Our strategy is to target and capitalize on both the strengths and the issues of our metropolitan community. Many of these opportunities and challenges have implications nationally and globally. For example, the strengths in our community include healthcare, medical devices, transportation and global distribution, music and performing arts, as well as a growing strength in biosciences. The challenges faced by our community provide the University with research opportunities in education, cyber security, technology innovation, supply chain management, community building, artificial intelligence, sensors, molecular biology and bioinformatics, and technology applications across many businesses.

Facing the challenges that confront our community means we are an engaged research university, partnering with businesses, schools and government, as well as some of the city’s Fortune 500 corporations and many of the best entrepreneurs in our community.

You have said before that you want the University to compete at the national level. Can you tell us some recent successes?

Our students are our greatest successes. For example, one of our psychology graduate students, Andrew Olney, won first place in the freestyle robot competition at the 20th Annual Conference of Artificial Intelligence. Jessica Swan, an undergraduate sociology major, was chosen as a Truman Scholar for her leadership potential, intellectual ability and the likelihood that she will make a difference in society. Four of our students have been awarded the prestigious Goldwater scholarship for science and mathematics. Recently, Erin Nutter, in regards to academic performance, placed 15th out of over 3,800 graduates of the ROTC program nationwide.

Competing at the highest levels has also been the clarion call for faculty. The most well known is the recent discovery of a new tomb in the Valley of the Kings as a part of the Amenmesse Tomb Project. This discovery, emanating from the Center of Excellence in Egyptian Art and Archaeology, was the first of its kind in the past century and lay just five meters from the tomb of King Tutankhamun.

When our academic programs compete at the national level, it increases our image and reputation. For example, Audiology and Speech-Language Pathology are ranked 8th and 13th, respectively, by U.S. News and World Report. The Psychology program is ranked eighth in external funding by the National Science Foundation, and our doctoral program in Rhetoric is ranked 13th nationally by the National Communication Association. The Mathematics program is known throughout the world — its Discrete Mathematics and Combinatorics graduate program is ranked 14th by U.S. News and World Report. The Fogelman College of Business & Economics was recognized by the Princeton Review for its program quality and its opportunities for minority students. While it is appealing to achieve national rankings, our most important ranking is the success of our graduates.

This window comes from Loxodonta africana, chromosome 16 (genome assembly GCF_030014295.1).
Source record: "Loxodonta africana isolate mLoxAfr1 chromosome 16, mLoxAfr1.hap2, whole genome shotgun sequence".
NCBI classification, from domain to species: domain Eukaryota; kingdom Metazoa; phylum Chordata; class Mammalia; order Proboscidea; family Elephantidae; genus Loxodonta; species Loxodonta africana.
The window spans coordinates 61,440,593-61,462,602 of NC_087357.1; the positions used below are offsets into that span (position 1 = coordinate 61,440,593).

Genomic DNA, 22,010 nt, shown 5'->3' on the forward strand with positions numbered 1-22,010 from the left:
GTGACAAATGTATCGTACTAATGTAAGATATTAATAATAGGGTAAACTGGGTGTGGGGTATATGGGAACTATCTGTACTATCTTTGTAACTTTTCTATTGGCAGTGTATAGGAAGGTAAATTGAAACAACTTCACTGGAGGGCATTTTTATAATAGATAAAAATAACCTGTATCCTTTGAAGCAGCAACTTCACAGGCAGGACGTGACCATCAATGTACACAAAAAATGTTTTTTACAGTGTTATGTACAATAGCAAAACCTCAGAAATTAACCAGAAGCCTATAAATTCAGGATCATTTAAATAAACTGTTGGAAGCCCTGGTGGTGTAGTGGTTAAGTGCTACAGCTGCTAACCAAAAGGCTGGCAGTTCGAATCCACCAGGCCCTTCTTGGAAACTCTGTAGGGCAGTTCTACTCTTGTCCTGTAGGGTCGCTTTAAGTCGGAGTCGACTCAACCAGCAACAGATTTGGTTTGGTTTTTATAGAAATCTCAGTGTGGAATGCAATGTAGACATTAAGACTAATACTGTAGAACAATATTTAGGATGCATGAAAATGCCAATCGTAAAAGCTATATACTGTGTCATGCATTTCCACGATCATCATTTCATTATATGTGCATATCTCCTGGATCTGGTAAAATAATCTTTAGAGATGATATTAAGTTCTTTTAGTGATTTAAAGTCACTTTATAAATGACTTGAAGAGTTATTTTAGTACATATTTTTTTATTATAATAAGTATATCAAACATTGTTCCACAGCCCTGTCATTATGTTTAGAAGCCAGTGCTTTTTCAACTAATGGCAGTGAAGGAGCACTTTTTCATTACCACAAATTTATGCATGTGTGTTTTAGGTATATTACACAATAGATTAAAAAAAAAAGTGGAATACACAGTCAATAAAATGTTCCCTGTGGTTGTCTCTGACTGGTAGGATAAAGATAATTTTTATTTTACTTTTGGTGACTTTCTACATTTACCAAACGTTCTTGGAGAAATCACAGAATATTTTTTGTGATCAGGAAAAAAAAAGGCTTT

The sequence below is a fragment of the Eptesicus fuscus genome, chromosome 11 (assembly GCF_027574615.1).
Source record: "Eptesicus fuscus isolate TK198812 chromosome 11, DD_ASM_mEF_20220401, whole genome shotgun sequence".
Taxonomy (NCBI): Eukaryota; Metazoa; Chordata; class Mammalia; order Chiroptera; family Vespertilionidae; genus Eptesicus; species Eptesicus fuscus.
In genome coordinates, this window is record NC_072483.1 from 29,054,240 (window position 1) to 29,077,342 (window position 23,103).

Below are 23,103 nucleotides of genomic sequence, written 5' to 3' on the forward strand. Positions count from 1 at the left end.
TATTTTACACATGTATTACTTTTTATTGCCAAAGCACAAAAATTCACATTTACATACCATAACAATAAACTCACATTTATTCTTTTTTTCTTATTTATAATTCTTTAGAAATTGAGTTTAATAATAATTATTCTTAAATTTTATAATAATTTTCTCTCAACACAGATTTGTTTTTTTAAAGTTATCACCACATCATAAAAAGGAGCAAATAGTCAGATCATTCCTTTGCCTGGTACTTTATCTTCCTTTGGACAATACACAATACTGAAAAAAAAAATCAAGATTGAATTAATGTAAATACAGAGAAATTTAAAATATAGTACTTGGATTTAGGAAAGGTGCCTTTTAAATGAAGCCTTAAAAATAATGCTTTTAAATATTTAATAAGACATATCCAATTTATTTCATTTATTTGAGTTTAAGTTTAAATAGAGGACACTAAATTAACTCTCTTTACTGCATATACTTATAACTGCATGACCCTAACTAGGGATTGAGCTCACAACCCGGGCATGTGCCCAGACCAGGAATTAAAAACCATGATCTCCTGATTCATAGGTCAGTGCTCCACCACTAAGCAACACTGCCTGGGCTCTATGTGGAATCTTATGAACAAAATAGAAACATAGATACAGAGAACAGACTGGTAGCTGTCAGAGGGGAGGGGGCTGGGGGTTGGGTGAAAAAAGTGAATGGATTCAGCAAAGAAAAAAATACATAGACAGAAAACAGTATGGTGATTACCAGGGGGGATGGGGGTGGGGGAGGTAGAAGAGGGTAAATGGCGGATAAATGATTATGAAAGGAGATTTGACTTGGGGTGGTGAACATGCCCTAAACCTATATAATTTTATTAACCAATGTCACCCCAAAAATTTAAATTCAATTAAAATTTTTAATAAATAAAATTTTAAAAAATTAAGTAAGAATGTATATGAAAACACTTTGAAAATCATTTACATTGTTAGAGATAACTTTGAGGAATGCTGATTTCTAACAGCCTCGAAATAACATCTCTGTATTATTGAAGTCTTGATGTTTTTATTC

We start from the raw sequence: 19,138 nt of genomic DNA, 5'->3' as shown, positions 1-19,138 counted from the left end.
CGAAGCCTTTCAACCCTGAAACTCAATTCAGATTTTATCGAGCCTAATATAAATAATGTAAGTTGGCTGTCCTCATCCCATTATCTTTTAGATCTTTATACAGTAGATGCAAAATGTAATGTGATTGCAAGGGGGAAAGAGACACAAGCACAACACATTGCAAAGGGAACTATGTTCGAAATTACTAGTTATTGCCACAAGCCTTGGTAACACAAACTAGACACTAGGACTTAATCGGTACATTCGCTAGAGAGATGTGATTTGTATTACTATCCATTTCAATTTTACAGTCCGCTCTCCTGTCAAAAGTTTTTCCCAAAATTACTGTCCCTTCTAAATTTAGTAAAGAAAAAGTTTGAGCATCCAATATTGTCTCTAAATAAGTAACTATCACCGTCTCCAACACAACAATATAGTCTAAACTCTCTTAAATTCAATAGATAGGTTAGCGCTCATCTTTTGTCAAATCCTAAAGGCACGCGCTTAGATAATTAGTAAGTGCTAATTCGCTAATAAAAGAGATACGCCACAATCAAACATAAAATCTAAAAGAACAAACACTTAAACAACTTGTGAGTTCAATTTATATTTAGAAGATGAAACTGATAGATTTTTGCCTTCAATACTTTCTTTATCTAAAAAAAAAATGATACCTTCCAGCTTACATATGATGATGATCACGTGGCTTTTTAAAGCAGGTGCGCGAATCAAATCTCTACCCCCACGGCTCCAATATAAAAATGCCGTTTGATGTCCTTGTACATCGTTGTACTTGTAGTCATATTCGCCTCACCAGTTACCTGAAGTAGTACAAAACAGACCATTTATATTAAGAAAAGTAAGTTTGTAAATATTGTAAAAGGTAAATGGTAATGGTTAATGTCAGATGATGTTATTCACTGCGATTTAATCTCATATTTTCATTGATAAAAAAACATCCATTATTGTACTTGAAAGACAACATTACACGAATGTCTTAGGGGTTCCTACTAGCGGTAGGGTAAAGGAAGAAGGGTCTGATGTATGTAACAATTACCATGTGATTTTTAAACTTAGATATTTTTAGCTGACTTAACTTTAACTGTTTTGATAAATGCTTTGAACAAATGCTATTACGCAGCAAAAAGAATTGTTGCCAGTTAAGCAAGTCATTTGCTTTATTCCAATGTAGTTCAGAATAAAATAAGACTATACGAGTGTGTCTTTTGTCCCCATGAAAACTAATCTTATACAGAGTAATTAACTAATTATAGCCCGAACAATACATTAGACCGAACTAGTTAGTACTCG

Leading by example, some of our academic leaders also compete at the highest levels. Provost Ralph Faudree received the prestigious Euler Medal, awarded annually by the Institute of Combinatorics and its Applications to a mathematician with a distinguished lifetime contribution to combinatorial research. Herff College of Engineering Dean Richard Warder recently was elected as Fellow of the American Association for the Advancement of Science.

What are some of the other highlights of the past five years?

Ground breaking  

 

For me, the most significant highlight is assembling the right administrative and academic leaders to chart our course for the future. The second is the growing recognition of what we can accomplish with focus and determination as we become recognized as a great metropolitan research university. The third highlight is our connection to the community through our ongoing research and academic programs. The fourth highlight is the development of new instructional programs. Over the past five years, the University has implemented new academic programs, including Bioinformatics Masters, Biomedical Engineering, Nursing Masters, Health Care Administration, International Masters of Business Administration, and Hospitality and Resort Management. We have also instituted six graduate certificates in Teaching English as a Second Language, Family Nurse Practitioner, Geographic Information Systems (GIS), Women’s Studies, College Teaching and Leadership and Museum Studies.

The fifth highlight is the construction of new facilities and renovations to others. The Holiday Inn on campus gives our students in the Wilson School of Hospitality and Resort Management a real-world working experience. Research-wise, one of our most visible additions is the FedEx Institute of Technology, which is the hub of technology for our campus and the community. It is home to academic classes across various disciplines and 18 research centers and institutes. To serve our students better, we renovated the old library tower and moved all student services to the newly named Wilder Tower. With the new Millington Center, which eventually can host 6,000 students, we have expanded our reach into outlying areas. Looking toward the future, we are constructing a new University Center, which will serve as the hub of campus life. We are also acquiring the U.S. Customs House and Post Office downtown, which will serve as our Cecil C. Humphreys School of Law.